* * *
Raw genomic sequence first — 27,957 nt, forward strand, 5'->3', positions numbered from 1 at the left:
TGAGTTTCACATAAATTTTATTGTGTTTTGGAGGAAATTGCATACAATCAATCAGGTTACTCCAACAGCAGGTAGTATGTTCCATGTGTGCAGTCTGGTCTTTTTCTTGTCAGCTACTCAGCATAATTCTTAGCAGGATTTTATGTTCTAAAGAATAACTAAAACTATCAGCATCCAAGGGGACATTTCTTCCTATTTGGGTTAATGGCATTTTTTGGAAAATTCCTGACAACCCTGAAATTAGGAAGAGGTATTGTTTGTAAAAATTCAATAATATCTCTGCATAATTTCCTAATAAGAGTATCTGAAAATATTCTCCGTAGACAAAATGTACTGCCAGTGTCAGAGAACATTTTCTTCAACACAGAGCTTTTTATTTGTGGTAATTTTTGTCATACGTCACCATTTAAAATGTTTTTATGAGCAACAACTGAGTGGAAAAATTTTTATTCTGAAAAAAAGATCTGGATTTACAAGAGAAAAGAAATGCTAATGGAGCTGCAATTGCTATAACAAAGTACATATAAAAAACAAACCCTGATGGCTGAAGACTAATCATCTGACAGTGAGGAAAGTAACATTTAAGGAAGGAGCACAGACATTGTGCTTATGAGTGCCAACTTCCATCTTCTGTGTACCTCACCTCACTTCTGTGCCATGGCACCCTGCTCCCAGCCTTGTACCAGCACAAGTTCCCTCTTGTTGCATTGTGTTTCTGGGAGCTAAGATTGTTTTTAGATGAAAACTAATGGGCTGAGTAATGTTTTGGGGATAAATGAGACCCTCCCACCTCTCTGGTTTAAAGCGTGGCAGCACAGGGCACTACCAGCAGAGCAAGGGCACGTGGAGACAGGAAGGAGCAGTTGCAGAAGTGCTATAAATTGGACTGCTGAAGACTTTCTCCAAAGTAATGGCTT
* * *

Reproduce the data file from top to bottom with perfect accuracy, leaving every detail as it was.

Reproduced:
Raw genomic sequence first — 27,957 nt, forward strand, 5'->3', positions numbered from 1 at the left:
TGAGTTTCACATAAATTTTATTGTGTTTTGGAGGAAATTGCATACAATCAATCAGGTTACTCCAACAGCAGGTAGTATGTTCCATGTGTGCAGTCTGGTCTTTTTCTTGTCAGCTACTCAGCATAATTCTTAGCAGGATTTTATGTTCTAAAGAATAACTAAAACTATCAGCATCCAAGGGGACATTTCTTCCTATTTGGGTTAATGGCATTTTTTGGAAAATTCCTGACAACCCTGAAATTAGGAAGAGGTATTGTTTGTAAAAATTCAATAATATCTCTGCATAATTTCCTAATAAGAGTATCTGAAAATATTCTCCGTAGACAAAATGTACTGCCAGTGTCAGAGAACATTTTCTTCAACACAGAGCTTTTTATTTGTGGTAATTTTTGTCATACGTCACCATTTAAAATGTTTTTATGAGCAACAACTGAGTGGAAAAATTTTTATTCTGAAAAAAAGATCTGGATTTACAAGAGAAAAGAAATGCTAATGGAGCTGCAATTGCTATAACAAAGTACATATAAAAAACAAACCCTGATGGCTGAAGACTAATCATCTGACAGTGAGGAAAGTAACATTTAAGGAAGGAGCACAGACATTGTGCTTATGAGTGCCAACTTCCATCTTCTGTGTACCTCACCTCACTTCTGTGCCATGGCACCCTGCTCCCAGCCTTGTACCAGCACAAGTTCCCTCTTGTTGCATTGTGTTTCTGGGAGCTAAGATTGTTTTTAGATGAAAACTAATGGGCTGAGTAATGTTTTGGGGATAAATGAGACCCTCCCACCTCTCTGGTTTAAAGCGTGGCAGCACAGGGCACTACCAGCAGAGCAAGGGCACGTGGAGACAGGAAGGAGCAGTTGCAGAAGTGCTATAAATTGGACTGCTGAAGACTTTCTCCAAAGTAATGGCTT